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- Lactose intolerance is a syndrome of abdominal pain, bloating, and flatulence after the ingestion of lactose.
- Lactose malabsorption results from a reduction in lactase activity in the brush border of the small intestinal mucosa.
- Lactase activity peaks at birth then decreases after the first few months of life, declining continuously throughout life. 75% of adults worldwide exhibit a decline in lactase activity after birth. Only 50% of lactase activity is needed to digest lactose without causing symptoms of lactose intolerance.
- Congenital lactose intolerance: very rare
- Primary lactose intolerance: common in adults who develop low lactase levels after childhood
- Secondary lactose intolerance: inability to digest lactose caused by any condition injuring the intestinal mucosa (e.g., infectious enteritis, celiac disease, eosinophilic gastroenteritis, or inflammatory bowel disease) or a reduction of available mucosal surface (e.g., resection)
- Lactose malabsorption may be asymptomatic and is equally common in healthy patients and in those with functional bowel disorders.
- System(s) affected: endocrine/metabolic, gastrointestinal
- Primary lactose intolerance begins in late childhood.
- No consensus on whether young children (<5 years of age) should avoid lactose following diarrheal illness
- Lactose-free formulas are available.
- Exclude milk protein allergy.
- ≥50% of infants with acute or chronic diarrheal disease have lactose intolerance; particularly common with rotavirus infection
- Lactose intolerance is common with giardiasis, ascariasis, irritable bowel syndrome (IBS), tropical and nontropical sprue, and AIDS malabsorptive syndrome.
- In South America, Africa, and Asia, rates of lactose intolerance are >50%.
- In the United States, the prevalence is 15% among whites, 53% among Hispanics, and 80% among African Americans.
- In Europe, lactose intolerance varies from 15% in Scandinavian countries to 70% in Italy.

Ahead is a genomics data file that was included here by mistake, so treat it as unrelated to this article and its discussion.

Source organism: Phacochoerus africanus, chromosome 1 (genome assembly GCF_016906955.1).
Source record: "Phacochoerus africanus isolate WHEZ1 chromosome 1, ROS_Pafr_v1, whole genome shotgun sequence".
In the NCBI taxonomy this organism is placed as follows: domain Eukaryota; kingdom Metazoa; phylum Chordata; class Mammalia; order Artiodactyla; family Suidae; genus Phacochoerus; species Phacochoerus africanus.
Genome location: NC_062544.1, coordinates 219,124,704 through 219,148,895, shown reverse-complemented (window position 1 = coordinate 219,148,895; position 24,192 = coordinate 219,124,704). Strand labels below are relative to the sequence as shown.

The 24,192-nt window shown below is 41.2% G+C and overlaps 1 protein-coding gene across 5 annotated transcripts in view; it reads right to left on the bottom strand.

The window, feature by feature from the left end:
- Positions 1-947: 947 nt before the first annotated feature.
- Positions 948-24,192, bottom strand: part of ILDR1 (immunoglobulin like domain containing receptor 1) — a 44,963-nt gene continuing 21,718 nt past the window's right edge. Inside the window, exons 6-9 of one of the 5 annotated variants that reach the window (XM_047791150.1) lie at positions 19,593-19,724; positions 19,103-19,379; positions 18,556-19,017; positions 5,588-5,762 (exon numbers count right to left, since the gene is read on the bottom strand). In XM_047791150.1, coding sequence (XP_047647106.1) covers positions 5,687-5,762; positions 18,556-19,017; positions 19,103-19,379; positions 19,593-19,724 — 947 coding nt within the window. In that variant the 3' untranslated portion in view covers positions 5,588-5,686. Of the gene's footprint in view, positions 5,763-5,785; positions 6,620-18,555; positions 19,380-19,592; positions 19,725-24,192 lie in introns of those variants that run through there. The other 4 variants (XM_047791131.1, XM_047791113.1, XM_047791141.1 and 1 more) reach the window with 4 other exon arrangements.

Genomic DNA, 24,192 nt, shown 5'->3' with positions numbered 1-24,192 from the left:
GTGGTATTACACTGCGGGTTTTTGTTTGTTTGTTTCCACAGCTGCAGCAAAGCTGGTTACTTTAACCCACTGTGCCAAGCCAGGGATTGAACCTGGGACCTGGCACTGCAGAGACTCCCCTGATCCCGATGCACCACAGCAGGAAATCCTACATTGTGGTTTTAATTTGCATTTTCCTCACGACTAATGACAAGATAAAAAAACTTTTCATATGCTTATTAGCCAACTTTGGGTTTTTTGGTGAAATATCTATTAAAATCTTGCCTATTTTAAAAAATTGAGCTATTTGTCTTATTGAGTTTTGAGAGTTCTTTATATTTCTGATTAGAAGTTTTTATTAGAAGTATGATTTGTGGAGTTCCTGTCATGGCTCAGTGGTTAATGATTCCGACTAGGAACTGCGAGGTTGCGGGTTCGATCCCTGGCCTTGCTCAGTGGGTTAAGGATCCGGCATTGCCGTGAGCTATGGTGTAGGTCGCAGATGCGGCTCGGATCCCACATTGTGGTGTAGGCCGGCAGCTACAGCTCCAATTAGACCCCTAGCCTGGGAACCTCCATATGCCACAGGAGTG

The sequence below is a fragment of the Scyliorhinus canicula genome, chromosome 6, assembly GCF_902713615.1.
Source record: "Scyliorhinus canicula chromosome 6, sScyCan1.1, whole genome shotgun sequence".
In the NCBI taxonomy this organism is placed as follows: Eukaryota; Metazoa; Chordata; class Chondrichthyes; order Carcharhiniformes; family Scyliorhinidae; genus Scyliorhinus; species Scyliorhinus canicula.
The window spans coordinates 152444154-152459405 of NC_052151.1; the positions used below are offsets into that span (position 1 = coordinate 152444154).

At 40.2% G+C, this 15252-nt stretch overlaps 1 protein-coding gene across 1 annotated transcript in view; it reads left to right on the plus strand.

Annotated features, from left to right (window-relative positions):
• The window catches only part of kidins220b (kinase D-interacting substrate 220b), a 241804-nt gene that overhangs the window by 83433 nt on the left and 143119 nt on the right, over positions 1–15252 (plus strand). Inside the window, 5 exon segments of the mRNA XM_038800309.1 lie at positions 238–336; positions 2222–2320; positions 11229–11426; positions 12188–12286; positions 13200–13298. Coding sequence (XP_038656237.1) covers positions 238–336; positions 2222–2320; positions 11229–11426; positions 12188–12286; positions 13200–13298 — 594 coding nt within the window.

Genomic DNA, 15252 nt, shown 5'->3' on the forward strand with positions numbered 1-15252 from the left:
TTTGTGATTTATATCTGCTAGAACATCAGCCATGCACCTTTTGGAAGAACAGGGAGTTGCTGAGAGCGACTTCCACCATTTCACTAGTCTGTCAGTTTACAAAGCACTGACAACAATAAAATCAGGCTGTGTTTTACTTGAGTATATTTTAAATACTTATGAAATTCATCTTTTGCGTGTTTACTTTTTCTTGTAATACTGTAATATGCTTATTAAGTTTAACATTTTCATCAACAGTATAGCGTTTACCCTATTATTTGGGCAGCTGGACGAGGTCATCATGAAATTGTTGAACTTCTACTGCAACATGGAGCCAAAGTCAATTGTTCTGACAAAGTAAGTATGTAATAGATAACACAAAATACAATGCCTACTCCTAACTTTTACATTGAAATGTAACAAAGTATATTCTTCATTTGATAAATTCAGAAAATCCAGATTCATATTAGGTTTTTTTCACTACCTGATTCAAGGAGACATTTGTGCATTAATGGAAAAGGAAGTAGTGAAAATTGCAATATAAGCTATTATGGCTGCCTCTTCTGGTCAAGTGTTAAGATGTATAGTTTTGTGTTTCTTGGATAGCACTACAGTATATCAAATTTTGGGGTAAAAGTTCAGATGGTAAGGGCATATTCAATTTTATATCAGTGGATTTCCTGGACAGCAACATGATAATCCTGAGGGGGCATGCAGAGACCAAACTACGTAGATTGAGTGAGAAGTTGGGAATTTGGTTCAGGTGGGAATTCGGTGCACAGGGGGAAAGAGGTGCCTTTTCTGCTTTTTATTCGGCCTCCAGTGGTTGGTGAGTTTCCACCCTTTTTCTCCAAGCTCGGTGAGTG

- Predominant age:
- Primary: teenage and adult
- Secondary: depends on underlying condition
- Predominant sex: male = female
Etiology and Pathophysiology
- Primary lactose intolerance: The normal decline in lactase activity in the intestinal mucosa is genetically determined and permanent after weaning from breast milk.
- Secondary lactose intolerance: associated with gastroenteritis in children; also associated with any gastrointestinal infection or inflammation of the small intestine with resultant lactose malabsorption in both adults and children
- In whites, lactase deficiency is associated with a single nucleotide polymorphism (SNP) consisting of a nucleotide switch of T for C 13910 bp on chromosome 2. This results in variants of CC-13910 (lactase nonpersistence) OR CT-13910/TT-13910 (lactase persistence) (1).
- SNP (C/T-13910) is associated with lactase persistence in northern Europeans.
- Other SNPs (G/C-14010, T/G-13915, and C/G-13907) have been linked to lactase persistence in some patients of African descent.
- Adult-onset lactase deficiency has wide geographic variation.
- Signs and symptoms usually do not become apparent until after age 6 to 7 years.
- Symptoms may not be apparent until adulthood, depending on dietary lactose intake and rate of decline of intestinal lactase activity.
- Lactase activity correlates with age, regardless of symptoms.
Lactose avoidance relieves symptoms. Patients can learn what level of lactose is tolerable in their diet.
Commonly Associated Conditions
- Tropical or nontropical sprue
- IBS or other functional bowel disorders
- Small intestinal bacterial overgrowth (SIBO)
- Celiac disease